U.S. oil producers bet on $42 oil prices in 2021
Paul Takahashi, Houston Chronicle, October 27, 2020
U.S. oil producers are betting that crude prices will stay low well into next year, hedging some of their production at around $40 a barrel in 2021. Exploration and production companies have so far hedged 41 percent of their forecasted 2021 oil output at an average West Texas Intermediate price of $42 a barrel, 25 percent lower than this year’s hedged price floor of $56 per barrel, according to Rystad. The hedge is in line with current crude prices, which are hovering around $39 a barrel as of Tuesday morning.
From LNG Unlimited, October 27, 2020
ConocoPhillips bets on America natural gas value to couple with global LNG
ConocoPhillips, one of the pioneers of LNG in North America, is taking over unconventional onshore oil and gas company Concho Resources in an all-stock deal for $9.7 billion plus debts to lower future production costs and cash in on value of US gas assets. The ConocoPhillips deal also includes Concho’s net debt of $3.9Bln, valuing the transaction at $13.6Bln.
The combination will be the largest independent oil and gas company, with production of over 1.5 million barrels of oil equivalent per day.
ConocoPhillips said the transaction brings together contiguous and complementary acreage positions across the Delaware and Midland basins and includes positions in the Eagle Ford Shale and Bakken Basin in the Lower 48 States and in the Montney Shale in Canada.
The largest of Concho’s core areas is in the Delaware Basin where its position spans 520,000 gross acres.
The Delaware Basin is a large geographic area spanning the southwest corner of New Mexico and parts of West Texas.
Analysts noted that the US major had always been a pioneer with American resources and its predecessor company started LNG exports to Japanese utilities more than 50 years ago from the small-scale Kenai Peninsula plant in Alaska that has now closed.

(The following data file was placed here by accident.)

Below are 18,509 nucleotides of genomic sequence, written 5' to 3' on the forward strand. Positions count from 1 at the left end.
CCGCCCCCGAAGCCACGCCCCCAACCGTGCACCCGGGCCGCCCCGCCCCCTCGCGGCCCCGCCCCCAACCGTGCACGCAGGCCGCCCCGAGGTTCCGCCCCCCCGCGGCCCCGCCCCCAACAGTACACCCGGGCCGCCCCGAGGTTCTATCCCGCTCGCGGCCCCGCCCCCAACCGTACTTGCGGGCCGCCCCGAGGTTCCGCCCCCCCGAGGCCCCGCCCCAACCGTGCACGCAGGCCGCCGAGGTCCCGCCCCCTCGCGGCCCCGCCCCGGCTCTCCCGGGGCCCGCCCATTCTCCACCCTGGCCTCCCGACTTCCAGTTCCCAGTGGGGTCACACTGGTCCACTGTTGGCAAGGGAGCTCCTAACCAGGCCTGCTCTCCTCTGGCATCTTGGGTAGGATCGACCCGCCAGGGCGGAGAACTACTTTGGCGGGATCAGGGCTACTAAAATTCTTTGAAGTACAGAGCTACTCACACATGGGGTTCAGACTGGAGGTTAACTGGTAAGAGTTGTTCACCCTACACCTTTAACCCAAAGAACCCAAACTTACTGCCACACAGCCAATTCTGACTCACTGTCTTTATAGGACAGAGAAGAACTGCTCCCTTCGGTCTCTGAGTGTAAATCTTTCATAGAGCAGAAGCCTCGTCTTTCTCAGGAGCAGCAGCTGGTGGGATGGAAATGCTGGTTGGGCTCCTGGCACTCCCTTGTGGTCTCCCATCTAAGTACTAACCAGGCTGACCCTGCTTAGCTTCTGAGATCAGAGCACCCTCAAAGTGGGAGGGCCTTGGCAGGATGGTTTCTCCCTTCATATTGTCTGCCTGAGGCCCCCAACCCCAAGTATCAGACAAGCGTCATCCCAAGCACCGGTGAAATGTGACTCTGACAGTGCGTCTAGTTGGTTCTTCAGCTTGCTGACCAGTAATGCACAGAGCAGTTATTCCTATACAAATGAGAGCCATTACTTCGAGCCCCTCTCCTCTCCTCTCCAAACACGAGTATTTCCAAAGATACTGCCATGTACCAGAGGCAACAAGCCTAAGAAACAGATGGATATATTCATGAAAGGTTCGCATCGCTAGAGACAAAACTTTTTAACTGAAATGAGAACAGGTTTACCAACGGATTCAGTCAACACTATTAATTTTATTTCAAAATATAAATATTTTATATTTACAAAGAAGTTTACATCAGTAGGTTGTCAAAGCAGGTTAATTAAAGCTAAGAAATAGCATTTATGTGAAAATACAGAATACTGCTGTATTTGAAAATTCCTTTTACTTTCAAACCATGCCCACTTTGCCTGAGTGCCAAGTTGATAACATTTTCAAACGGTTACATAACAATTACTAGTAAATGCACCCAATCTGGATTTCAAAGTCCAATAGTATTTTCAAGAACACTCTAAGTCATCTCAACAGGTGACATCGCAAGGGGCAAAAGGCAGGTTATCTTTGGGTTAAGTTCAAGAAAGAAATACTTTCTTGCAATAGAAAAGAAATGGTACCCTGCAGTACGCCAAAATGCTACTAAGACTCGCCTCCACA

ConocoPhillips also still holds key LNG resources, including the operatorship of the Australia-Pacific LNG export plant in Queensland with partners such as China Petroleum & Chemical Corp., known as Sinopec.
Its other LNG assets include a stake in the Qatargas III project, a mega-Train in Qatar with partners Qatar Petroleum and Mitsui & Co. of Japan.
ConocoPhillips said that the Concho deal is expected to capture $500 million of annual cost and capital savings by 2022 from lower general and administrative costs and a reduction in ConocoPhillips’ future global new ventures
Reinventing Our Domestic Minerals Supply Chain in a Post-Pandemic World
Real Clear Politics, Bipartisan Roundtable Discussion, October 1, 2020
The past year has laid bare the myriad problems associated with the U.S.’ overreliance on mineral imports and adversarial approach to domestic mineral production. U.S. mineral import reliance has more than doubled over the past 25 years while mineral demand for key technologies and industries is soaring. Whether through global shutdowns imposed by countries holding the position as a lead supplier of a key commodity or trade tensions with geopolitical rivals, multiple threats have emerged to American industry’s ability to get the minerals needed for energy, technology, medical and manufacturing supply chains. Congress has taken note with a flurry of key pieces of legislation intended to support minerals mining in the U.S. This roundtable will discuss the severity of the challenge in the U.S., the increasing demands that lie ahead, the policy solutions that are within reach, and how the election may impact it all.
Factbox: How a Biden presidency would transform the U.S. energy landscape
Reuters, October 27, 2020
Should Joe Biden win November’s U.S. presidential election, there could be a number of changes in energy policy. Here are the issues at stake:
INTERNATIONAL OIL SUPPLIES
President Donald Trump’s unilateral sanctions on OPEC members Iran and Venezuela have together taken around 3 million barrels per day of crude oil off international markets, a little more than 3% of world supply. That has fit neatly into Trump’s “Energy Dominance” policy of maximizing U.S. energy production while constraining the supply of geopolitical rivals, for both economic and political advantage. With the Trump administration continuing to ramp up sanctions measures on both countries in recent weeks, there is no sign there would be a change of course if Trump is re-elected. Biden, however, has shown an interest in multilateral diplomacy similar to previous Democratic administrations. That could mean an eventual path for Iran, and perhaps Venezuela, to get out from under Washington’s sanctions and start pumping again, if the right conditions are met. In Iran, that path could include a partnered approach between Washington and Europe, similar to a deal struck under Obama’s administration.